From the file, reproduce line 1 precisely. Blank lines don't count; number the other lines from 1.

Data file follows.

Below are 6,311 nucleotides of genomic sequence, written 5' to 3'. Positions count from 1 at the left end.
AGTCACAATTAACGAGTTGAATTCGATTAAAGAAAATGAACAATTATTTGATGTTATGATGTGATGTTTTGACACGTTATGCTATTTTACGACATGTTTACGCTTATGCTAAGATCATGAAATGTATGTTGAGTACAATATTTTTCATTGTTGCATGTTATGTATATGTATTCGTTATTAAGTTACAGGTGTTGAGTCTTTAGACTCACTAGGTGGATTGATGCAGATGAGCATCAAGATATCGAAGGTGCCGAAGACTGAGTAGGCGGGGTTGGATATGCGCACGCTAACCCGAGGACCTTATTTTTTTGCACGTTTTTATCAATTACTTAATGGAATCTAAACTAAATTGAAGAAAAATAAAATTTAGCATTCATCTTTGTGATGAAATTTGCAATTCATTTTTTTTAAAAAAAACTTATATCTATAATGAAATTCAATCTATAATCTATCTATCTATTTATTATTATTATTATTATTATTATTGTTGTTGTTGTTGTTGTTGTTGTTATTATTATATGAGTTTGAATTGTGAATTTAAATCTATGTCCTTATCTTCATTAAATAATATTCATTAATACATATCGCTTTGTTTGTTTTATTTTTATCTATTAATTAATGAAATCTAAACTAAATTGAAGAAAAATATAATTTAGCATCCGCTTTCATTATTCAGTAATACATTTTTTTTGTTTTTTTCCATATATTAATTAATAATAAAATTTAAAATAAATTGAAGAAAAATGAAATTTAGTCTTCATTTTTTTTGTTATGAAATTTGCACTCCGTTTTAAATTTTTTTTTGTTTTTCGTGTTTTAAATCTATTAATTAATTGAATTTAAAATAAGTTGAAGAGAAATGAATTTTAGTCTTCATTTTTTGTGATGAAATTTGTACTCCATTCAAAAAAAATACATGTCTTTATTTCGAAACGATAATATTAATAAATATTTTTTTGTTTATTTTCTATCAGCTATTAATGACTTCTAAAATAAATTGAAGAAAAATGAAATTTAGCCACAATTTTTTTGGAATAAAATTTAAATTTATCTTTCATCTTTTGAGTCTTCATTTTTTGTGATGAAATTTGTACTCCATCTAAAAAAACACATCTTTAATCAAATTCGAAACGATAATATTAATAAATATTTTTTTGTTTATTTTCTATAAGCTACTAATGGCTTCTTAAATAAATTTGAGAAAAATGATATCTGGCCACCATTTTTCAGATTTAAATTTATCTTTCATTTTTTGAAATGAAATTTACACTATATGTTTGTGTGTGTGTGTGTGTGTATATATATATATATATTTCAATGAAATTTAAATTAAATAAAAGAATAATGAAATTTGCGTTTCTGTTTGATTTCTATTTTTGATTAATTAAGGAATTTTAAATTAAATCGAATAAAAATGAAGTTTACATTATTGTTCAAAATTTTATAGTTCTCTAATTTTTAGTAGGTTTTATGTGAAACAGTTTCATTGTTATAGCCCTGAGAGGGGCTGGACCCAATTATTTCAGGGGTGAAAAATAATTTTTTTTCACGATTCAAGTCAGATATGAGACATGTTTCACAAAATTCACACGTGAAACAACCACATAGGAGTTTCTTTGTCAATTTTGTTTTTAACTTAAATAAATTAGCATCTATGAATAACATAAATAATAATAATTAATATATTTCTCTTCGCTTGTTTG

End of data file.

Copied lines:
Below are 6,311 nucleotides of genomic sequence, written 5' to 3'. Positions count from 1 at the left end.